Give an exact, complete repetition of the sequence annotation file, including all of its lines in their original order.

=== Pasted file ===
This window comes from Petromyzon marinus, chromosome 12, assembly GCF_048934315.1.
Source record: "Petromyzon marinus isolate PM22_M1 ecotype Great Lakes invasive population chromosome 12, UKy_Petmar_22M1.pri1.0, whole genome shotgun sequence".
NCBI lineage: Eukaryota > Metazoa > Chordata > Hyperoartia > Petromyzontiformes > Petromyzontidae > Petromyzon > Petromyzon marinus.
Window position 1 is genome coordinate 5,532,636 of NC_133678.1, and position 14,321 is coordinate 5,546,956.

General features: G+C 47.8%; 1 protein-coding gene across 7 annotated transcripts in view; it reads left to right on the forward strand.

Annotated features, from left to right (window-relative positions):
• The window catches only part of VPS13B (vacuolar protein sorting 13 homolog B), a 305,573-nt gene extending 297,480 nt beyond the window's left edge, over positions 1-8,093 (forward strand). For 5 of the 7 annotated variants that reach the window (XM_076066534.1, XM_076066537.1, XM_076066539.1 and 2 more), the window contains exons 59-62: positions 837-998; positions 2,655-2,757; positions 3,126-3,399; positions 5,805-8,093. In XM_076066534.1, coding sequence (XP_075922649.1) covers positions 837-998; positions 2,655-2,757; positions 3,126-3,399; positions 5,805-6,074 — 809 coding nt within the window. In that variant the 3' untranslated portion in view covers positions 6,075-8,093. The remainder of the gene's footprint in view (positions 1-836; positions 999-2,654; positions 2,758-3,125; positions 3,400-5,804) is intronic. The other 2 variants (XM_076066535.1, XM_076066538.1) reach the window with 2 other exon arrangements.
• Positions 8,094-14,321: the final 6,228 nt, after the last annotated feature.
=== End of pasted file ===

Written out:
This window comes from Petromyzon marinus, chromosome 12, assembly GCF_048934315.1.
Source record: "Petromyzon marinus isolate PM22_M1 ecotype Great Lakes invasive population chromosome 12, UKy_Petmar_22M1.pri1.0, whole genome shotgun sequence".
NCBI lineage: Eukaryota > Metazoa > Chordata > Hyperoartia > Petromyzontiformes > Petromyzontidae > Petromyzon > Petromyzon marinus.
Window position 1 is genome coordinate 5,532,636 of NC_133678.1, and position 14,321 is coordinate 5,546,956.

General features: G+C 47.8%; 1 protein-coding gene across 7 annotated transcripts in view; it reads left to right on the forward strand.

Annotated features, from left to right (window-relative positions):
• The window catches only part of VPS13B (vacuolar protein sorting 13 homolog B), a 305,573-nt gene extending 297,480 nt beyond the window's left edge, over positions 1-8,093 (forward strand). For 5 of the 7 annotated variants that reach the window (XM_076066534.1, XM_076066537.1, XM_076066539.1 and 2 more), the window contains exons 59-62: positions 837-998; positions 2,655-2,757; positions 3,126-3,399; positions 5,805-8,093. In XM_076066534.1, coding sequence (XP_075922649.1) covers positions 837-998; positions 2,655-2,757; positions 3,126-3,399; positions 5,805-6,074 — 809 coding nt within the window. In that variant the 3' untranslated portion in view covers positions 6,075-8,093. The remainder of the gene's footprint in view (positions 1-836; positions 999-2,654; positions 2,758-3,125; positions 3,400-5,804) is intronic. The other 2 variants (XM_076066535.1, XM_076066538.1) reach the window with 2 other exon arrangements.
• Positions 8,094-14,321: the final 6,228 nt, after the last annotated feature.